Apartment building for homeless to be built on Aurora in Shoreline

Thursday, October 11, 2018

198th and Aurora lot where 80 unit apartment
will be built to house homeless people
Photo by Mike Remarcke

The 198th street project is a partnership among Shoreline, King County, Community Psychiatric Clinic (CPC) and Catholic Housing Services (CHS) to provide 80-100 apartments for homeless people qualifying for permanent supportive housing.

It will be located on currently vacant lots at N 198th and Aurora Ave N, owned by the City of Shoreline.

Shoreline provided the land and King County coordinates the project partnership and funding. Catholic Housing Services is the project developer and will manage the apartments with staff onsite 24/7. They will screen possible tenants and pick those most likely to be successful in this setting.

The building owner, Community Psychiatric Clinic (CPC), is a non-profit behavioral health care provider specializing in mental health and substance use disorder services. They will operate an on-site clinic working with residents to manage their recovery. The clinic will also offer services to the low-income public.

Residents are coming from chronic homelessness with mental and physical health issues. Like any apartment tenant they are subject to lease requirements, including income-based rent. The controlled access property will be managed 24/7 by two staff trained in spotting behavioral cues indicating need for intervention and treatment by CPC staff. Even the maintenance crew are trained to look for warning signs.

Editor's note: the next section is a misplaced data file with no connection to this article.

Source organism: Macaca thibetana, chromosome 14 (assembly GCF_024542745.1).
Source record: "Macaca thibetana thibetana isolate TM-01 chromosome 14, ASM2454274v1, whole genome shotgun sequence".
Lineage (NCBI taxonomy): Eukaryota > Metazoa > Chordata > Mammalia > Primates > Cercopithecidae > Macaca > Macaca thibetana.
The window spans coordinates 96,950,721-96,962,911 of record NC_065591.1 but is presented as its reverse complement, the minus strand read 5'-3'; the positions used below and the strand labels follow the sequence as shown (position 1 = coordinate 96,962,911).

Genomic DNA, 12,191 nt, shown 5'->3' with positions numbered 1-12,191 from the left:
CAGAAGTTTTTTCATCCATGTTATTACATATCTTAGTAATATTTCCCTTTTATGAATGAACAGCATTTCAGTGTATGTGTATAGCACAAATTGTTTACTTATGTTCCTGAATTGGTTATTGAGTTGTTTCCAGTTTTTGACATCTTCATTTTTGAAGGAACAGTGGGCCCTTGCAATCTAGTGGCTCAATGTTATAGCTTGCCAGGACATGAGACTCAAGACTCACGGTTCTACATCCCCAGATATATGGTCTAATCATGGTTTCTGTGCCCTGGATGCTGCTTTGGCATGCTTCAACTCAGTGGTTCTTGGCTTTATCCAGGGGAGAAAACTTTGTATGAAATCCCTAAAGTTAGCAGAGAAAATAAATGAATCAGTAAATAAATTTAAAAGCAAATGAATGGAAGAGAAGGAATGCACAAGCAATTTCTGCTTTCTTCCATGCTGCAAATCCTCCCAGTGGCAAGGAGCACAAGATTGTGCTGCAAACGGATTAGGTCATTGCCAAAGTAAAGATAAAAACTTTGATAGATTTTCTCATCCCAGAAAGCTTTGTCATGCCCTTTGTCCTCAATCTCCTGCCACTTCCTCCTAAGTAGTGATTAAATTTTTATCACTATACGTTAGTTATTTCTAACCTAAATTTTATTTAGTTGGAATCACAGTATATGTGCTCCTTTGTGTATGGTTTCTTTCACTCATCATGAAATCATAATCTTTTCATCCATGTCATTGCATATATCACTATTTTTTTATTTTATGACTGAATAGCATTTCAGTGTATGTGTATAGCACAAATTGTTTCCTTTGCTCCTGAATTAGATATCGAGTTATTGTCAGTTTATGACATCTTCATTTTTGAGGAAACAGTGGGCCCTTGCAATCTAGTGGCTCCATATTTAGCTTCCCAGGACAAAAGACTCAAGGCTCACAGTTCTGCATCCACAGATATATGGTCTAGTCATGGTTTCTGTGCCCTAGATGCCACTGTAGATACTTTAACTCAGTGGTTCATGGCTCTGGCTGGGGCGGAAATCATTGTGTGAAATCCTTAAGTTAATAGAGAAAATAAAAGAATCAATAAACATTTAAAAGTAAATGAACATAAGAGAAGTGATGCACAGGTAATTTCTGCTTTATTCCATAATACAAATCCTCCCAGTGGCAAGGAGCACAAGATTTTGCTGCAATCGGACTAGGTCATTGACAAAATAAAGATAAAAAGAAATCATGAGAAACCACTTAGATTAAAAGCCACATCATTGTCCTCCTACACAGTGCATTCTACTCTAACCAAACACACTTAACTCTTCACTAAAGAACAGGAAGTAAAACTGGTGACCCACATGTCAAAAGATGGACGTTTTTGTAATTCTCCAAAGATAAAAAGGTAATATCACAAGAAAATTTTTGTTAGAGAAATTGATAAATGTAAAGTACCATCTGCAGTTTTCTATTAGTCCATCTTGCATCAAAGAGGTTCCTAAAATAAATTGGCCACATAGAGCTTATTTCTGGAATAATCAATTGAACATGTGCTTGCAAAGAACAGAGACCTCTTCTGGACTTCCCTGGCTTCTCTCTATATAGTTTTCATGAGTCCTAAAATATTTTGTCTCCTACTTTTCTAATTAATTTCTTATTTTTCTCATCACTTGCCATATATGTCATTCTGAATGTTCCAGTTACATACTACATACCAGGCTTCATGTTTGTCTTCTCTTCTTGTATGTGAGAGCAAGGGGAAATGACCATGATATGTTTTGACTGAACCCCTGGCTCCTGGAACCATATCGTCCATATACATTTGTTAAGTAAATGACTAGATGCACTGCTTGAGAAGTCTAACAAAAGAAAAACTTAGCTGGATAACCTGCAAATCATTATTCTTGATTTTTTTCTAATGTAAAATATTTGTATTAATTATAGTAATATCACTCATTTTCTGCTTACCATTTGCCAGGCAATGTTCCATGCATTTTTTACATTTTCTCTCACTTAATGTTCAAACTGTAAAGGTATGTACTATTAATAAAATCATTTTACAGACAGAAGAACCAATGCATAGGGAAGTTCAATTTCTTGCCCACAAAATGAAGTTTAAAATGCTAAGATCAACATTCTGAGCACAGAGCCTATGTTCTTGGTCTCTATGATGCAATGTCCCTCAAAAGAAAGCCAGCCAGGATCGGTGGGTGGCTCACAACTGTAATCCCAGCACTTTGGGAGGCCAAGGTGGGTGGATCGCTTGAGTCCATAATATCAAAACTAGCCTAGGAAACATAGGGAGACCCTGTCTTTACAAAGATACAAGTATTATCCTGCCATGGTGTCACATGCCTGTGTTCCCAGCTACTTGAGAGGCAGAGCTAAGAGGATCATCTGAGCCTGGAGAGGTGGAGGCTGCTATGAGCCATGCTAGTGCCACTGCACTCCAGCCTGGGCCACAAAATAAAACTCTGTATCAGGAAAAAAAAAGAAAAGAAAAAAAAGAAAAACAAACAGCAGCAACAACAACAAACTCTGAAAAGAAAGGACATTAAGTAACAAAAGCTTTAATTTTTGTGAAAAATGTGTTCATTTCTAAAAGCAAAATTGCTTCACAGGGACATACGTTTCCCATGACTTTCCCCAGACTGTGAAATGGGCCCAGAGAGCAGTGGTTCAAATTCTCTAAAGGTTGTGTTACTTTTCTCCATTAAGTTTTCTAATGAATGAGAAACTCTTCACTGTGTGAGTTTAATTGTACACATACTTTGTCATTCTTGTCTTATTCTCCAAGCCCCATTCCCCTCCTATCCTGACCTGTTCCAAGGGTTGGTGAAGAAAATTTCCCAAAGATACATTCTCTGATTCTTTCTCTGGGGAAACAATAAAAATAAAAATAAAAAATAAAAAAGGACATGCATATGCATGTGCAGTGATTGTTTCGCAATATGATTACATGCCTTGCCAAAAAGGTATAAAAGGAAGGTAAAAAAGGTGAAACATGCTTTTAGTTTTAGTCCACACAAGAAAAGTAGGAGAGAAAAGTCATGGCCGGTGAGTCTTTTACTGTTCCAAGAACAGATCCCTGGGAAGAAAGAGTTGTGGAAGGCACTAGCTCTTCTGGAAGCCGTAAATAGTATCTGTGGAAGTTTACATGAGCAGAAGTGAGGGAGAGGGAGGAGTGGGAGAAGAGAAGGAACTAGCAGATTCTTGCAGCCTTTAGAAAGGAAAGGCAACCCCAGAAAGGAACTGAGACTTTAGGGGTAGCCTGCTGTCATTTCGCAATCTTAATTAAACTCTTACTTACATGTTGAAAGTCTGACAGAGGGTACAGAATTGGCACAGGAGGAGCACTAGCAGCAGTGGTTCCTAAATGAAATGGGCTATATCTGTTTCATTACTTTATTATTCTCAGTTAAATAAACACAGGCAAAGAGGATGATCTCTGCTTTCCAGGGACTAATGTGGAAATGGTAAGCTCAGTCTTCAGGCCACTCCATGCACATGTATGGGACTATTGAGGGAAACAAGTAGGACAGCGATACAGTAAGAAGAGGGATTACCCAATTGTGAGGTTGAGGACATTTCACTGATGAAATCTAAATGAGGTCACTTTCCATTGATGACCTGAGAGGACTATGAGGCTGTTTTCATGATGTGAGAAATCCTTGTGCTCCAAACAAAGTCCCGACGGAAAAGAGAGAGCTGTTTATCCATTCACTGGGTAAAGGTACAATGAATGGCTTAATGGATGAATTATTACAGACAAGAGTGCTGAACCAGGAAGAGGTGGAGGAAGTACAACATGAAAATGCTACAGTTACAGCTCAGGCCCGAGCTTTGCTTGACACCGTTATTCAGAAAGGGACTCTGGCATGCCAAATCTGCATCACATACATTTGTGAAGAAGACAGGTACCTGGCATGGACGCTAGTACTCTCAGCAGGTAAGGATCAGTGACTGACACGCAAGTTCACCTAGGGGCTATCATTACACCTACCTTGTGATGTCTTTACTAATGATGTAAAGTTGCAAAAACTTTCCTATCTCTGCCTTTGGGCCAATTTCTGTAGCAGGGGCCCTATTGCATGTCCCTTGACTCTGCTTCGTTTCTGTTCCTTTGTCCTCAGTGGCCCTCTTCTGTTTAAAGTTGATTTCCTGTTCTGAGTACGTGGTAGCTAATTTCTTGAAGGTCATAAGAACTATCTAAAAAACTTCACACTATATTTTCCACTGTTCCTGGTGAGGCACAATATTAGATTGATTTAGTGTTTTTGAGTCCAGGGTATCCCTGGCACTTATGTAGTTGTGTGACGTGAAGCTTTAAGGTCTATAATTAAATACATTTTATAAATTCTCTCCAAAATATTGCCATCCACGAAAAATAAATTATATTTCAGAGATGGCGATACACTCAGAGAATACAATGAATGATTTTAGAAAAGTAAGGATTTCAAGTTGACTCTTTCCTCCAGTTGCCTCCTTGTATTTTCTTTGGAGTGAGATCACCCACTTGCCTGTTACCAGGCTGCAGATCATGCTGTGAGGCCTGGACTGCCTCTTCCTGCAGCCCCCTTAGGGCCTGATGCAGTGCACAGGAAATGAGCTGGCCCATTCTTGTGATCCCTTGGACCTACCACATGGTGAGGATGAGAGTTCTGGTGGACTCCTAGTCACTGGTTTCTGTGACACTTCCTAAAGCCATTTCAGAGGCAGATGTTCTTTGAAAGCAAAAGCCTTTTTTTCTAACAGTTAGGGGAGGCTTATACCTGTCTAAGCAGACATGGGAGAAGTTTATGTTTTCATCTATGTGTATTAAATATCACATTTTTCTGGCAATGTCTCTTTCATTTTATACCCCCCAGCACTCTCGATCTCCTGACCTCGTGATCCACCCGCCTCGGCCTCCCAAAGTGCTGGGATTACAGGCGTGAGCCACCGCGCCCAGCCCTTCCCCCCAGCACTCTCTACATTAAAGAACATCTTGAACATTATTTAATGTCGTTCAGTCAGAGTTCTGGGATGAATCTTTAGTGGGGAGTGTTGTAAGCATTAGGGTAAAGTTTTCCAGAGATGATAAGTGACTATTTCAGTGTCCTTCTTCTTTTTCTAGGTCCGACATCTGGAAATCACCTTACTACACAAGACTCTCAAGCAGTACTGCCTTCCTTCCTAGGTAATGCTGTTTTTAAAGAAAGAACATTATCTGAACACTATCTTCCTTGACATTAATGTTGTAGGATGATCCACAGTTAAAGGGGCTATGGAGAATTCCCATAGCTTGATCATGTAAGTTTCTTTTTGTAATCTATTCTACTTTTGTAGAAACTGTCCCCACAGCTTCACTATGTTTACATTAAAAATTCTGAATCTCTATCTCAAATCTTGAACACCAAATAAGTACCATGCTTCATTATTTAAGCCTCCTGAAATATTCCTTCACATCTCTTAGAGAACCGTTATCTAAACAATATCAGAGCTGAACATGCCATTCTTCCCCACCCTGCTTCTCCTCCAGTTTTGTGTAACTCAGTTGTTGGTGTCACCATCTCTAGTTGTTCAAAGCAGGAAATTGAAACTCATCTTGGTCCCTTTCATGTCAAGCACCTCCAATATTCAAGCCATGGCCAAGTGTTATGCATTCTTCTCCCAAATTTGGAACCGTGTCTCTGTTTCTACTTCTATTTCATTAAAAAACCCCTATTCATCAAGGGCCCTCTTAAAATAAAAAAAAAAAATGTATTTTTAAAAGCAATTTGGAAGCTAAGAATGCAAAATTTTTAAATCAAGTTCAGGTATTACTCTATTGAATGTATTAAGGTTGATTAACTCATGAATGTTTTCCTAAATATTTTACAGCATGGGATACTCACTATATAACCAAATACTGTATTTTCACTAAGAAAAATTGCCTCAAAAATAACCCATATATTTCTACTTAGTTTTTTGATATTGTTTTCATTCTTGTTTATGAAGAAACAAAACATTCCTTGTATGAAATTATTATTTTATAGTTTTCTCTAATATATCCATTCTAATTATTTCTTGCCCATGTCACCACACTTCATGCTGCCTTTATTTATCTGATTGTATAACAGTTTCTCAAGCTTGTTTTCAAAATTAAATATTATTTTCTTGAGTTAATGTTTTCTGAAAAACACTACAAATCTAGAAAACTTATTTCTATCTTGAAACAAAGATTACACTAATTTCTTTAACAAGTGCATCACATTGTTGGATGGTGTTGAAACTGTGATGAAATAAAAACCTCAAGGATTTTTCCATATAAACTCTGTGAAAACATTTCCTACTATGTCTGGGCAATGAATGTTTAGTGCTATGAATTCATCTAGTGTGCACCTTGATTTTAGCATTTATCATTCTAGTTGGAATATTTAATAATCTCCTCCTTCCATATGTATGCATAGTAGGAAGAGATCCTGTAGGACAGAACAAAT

As recovery, life choices, finances, and availability of housing permit, some residents will move out while others will stay long term. There is no time limit on how long tenants can stay in the building.

Catholic Community Services has a 30-year history in providing a spectrum of housing and services with private and public partners. Because they commit to managing the property for 50 years, Rob Van Tassel of CHS says they design and build quality structures. They intend to be good neighbors and encourage residents to become part of neighborhood life.

The building is a little unusual in that it will be modular. Sections will be constructed off-site and assembled on the property. King County expects that this will cost less than a building constructed entirely onsite, and could be the model for future projects.


Nicholas Merriam October 18, 2018 at 9:40 AM  

I'm very glad to see a program like this come into the neighborhood. People suffering from those types of issues could use an extra hand.

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